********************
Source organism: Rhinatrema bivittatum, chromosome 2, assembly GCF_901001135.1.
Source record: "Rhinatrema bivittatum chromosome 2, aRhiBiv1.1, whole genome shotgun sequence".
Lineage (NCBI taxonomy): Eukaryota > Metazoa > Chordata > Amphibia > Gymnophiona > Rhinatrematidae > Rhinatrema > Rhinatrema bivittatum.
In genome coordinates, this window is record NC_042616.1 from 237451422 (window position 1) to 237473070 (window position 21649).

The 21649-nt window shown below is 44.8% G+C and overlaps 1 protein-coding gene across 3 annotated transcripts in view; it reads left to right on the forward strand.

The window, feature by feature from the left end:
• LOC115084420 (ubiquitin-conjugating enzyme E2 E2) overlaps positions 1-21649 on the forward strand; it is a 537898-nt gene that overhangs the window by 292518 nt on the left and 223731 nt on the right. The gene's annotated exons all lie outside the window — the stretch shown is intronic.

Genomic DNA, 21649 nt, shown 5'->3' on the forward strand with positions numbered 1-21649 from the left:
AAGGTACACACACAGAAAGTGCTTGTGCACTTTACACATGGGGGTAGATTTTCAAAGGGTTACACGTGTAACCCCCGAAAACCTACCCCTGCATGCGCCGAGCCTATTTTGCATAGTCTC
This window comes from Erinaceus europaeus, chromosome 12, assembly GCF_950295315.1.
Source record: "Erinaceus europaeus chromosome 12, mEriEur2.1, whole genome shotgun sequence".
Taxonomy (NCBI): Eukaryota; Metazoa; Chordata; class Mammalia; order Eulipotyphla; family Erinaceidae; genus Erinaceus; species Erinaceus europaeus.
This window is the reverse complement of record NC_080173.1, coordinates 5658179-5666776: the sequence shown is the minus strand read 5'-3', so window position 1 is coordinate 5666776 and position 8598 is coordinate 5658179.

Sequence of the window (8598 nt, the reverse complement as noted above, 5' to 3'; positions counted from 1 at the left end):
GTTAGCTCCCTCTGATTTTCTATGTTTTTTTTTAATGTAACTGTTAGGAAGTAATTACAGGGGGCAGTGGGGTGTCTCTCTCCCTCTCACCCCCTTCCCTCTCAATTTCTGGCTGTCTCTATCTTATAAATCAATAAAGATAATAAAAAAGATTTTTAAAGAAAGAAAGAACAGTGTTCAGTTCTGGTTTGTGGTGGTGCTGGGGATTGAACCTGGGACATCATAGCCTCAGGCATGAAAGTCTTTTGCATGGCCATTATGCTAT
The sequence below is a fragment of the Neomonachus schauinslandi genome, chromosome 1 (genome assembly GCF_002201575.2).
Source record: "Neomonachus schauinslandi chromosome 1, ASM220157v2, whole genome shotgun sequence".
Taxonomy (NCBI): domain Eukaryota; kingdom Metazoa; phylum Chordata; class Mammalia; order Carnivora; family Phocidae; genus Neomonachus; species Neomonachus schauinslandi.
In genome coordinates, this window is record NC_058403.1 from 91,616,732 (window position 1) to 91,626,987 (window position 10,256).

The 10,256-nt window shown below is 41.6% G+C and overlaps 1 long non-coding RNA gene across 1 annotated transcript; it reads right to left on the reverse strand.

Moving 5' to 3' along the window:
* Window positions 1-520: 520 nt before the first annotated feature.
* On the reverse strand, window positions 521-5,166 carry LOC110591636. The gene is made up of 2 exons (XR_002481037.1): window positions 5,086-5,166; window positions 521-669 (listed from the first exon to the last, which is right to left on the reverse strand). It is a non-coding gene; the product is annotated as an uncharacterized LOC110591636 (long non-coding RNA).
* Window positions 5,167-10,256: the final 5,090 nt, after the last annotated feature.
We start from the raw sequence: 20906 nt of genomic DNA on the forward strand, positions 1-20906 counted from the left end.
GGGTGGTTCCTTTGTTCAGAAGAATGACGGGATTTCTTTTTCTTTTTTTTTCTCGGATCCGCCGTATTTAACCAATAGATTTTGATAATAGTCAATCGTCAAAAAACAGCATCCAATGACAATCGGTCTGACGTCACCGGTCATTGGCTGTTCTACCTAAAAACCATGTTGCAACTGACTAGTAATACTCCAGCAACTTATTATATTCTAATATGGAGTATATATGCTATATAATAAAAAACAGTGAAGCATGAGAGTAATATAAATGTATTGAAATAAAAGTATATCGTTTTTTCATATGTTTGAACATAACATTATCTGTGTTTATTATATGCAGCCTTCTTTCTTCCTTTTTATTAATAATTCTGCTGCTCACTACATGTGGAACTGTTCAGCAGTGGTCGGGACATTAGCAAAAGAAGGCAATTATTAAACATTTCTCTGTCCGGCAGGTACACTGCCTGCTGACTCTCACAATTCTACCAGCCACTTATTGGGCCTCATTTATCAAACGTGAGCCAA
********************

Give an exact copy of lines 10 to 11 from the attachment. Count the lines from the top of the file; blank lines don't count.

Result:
This window comes from Erinaceus europaeus, chromosome 12, assembly GCF_950295315.1.
Source record: "Erinaceus europaeus chromosome 12, mEriEur2.1, whole genome shotgun sequence".